Detective Story (1951 film)

Detective Story (1951 film)
Detective Story

Theatrical release poster
Directed by William Wyler
Produced by William Wyler
Screenplay by Robert Wyler
Philip Yordan
Based on Play:
Sidney Kingsley
Starring Kirk Douglas
Eleanor Parker
Cinematography Lee Garmes
Editing by Robert Swink
Distributed by Paramount Pictures
Release date(s) November 6, 1951 (1951-11-06) (United States)
Running time 103 minutes
Country United States
Language English

Detective Story (1951) is a film noir which tells the story of one day in the lives of the various people who populate a police detective squad. It features Kirk Douglas, Eleanor Parker, William Bendix, Cathy O'Donnell, Lee Grant, among others. The movie was adapted by Robert Wyler and Philip Yordan from the 1949 play of the same name by Sidney Kingsley. It was directed by William Wyler.[1]

An embittered cop, Det. Jim McLeod (Douglas), leads a precinct of characters in their grim daily battle with the city's lowlife. Little does he realize that his obsessive pursuit of an abortionist (Macready) is leading him to discover his wife had an abortion. The characters who pass through the precinct over the course of the day include a young petty embezzler, a pair of burglars, and a naive shoplifter.



The film begins with the arrest of a shoplifter (Lee Grant in her first film role) and her booking at the 21st police precinct in New York City. Outside, Det. Jim McLeod (Kirk Douglas) is sharing a romantic moment with his wife Mary (Eleanor Parker), and they discuss the children they are planning to have. He returns to the precinct to process a young embezzler named Arthur Kindred (Craig Hill).

McLeod then encounters Endicott Sims (Warner Anderson), lawyer of Karl Schneider (George Macready), a New Jersey doctor who has had his license revoked and is now wanted on murder charges. Sims informs Lieutenant Monahan (Horace McMahon) that Schneider wants to turn himself in to avoid the wrath of McLeod, who has apparently been conducting an ongoing hate campaign against the doctor, who is known to perform abortions. McLeod professes his hatred of Schneider, and in fact all criminals, lamenting that the law merely "coddles them."

Two burglars, Charley Gennini (Joseph Wiseman, who played the title role in the first James Bond film Dr. No) and Lewis Abbott (Michael Strong), are brought in. With his partner Brody's (William Bendix, best known as Riley in the TV series, Life Of Riley) help, McLeod interrogates the men and manages to turn Abbott against Gennini. Further investigation proves that Gennini essentially makes a living out of thievery. When his record comes in it turns out that he has done far worse than stealing.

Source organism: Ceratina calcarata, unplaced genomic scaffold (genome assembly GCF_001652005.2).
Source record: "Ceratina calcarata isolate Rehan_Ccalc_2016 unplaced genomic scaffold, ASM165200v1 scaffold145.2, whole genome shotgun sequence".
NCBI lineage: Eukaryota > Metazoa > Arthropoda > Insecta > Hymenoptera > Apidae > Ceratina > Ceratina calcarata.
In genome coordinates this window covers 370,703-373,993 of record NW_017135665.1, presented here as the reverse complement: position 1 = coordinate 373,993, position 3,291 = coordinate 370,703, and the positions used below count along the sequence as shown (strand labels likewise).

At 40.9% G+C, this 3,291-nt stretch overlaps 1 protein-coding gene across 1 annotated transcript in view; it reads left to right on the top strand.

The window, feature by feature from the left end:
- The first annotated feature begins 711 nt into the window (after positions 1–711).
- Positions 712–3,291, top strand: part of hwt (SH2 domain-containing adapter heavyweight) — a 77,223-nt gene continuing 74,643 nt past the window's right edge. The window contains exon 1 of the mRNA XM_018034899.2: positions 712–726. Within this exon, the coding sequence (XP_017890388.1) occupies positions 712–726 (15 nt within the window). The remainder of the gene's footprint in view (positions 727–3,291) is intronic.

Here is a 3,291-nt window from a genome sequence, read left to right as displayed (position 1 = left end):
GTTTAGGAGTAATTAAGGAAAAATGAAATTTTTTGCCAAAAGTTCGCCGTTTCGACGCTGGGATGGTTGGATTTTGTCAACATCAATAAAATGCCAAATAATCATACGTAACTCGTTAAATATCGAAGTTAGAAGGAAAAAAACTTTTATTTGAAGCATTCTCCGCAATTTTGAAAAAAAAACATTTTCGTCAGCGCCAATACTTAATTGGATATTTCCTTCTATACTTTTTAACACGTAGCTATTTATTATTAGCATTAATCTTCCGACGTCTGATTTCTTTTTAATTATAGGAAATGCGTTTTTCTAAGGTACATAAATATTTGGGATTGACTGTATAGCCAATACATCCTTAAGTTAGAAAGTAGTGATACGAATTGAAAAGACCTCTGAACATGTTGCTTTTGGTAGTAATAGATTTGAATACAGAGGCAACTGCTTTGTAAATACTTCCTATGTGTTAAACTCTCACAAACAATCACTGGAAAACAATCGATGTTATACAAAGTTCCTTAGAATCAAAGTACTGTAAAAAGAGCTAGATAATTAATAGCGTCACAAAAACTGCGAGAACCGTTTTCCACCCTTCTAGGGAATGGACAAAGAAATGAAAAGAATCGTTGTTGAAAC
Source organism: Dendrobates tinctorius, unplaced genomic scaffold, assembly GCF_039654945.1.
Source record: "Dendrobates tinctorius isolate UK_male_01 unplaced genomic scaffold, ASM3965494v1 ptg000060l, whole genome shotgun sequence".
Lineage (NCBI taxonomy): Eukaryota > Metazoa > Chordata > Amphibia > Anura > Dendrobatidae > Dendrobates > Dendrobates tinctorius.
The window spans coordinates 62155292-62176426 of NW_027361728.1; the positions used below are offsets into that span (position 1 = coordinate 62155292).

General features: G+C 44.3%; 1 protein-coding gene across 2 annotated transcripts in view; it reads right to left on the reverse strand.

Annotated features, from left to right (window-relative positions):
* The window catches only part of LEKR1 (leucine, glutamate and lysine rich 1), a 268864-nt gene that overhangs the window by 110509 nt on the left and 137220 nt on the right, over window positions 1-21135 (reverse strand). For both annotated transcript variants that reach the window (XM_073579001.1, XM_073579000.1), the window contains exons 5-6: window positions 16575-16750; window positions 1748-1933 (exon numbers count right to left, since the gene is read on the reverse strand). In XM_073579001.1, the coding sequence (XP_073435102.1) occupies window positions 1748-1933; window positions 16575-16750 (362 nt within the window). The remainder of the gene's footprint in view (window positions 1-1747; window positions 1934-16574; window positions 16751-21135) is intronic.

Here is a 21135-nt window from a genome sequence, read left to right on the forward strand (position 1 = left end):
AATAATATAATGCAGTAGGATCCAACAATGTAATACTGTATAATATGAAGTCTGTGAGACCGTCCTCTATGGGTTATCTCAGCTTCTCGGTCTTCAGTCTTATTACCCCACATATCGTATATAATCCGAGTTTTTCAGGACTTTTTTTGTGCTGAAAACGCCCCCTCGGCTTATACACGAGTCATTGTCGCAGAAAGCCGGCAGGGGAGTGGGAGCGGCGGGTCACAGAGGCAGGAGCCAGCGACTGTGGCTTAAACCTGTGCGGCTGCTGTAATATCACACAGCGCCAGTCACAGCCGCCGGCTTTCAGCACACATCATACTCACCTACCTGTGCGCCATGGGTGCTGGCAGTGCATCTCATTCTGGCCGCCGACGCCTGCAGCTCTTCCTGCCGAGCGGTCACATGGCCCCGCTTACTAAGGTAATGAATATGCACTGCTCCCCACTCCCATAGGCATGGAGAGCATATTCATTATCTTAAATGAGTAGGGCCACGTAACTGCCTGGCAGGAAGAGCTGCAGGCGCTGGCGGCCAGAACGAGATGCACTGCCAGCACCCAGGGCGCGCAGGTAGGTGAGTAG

When Schneider arrives with Sims, McLeod informs him that his assistant, Miss Hatch (Gladys George), has implicated him and will pick him out of a line-up. To McLeod's disgust, Schneider has bribed Hatch with a fur coat, and she fails to identify him. McLeod explodes and calls Hatch a liar before dismissing her. He admits to reporter Joe Feinson (Luis Van Rooten) that his hatred for his father and "his criminal mind" (who drove his wife to a lunatic asylum) is what fuels his crusade against evil-doers.

McLeod then takes Schneider to Bellevue Hospital where a young victim of Schneider's work is being treated. However, McLeod learns that the woman has died, and without her identification, there is no case against Schneider. As they head back to the precinct, Schneider threatens McLeod with information he apparently has on the detective, taunting him that he has a lot of pull in high places. McLeod responds by slapping and punching Schneider until he suddenly collapses. As an ambulance is called Schneider mentions the name "Giacoppetti" and a woman to Monahan, which presumably has something to do with McLeod. When Sims comes by to berate McLeod and Monahan he inadvertently reveals - only in the presence of Monahan - that the woman is Mary McLeod.

Arthur's boss, Albert R. Pritchett (James Maloney), comes to the precinct to file charges against Arthur. His old family friend Susan (Cathy O'Donnell) arrives and gives Pritchett $120 she scraped together hoping no charges are filed against her friend. McLeod calls Arthur a thief and tries to dissuade Susan, but she pleads with Pritchett, swearing that the funds will be repaid the next day. In truth, Arthur stole the money to pay for a dinner date with an old flame, in a vain attempt to rekindle her interest in him. Brody sympathizes with Arthur and talks Pritchett into accepting Susan's money. Angered by Brody's interference, McLeod essentially bullies Pritchett into filing charges, stating that a first offender always becomes a repeat offender (using Gennini as an example), and no mercy should be shown to them.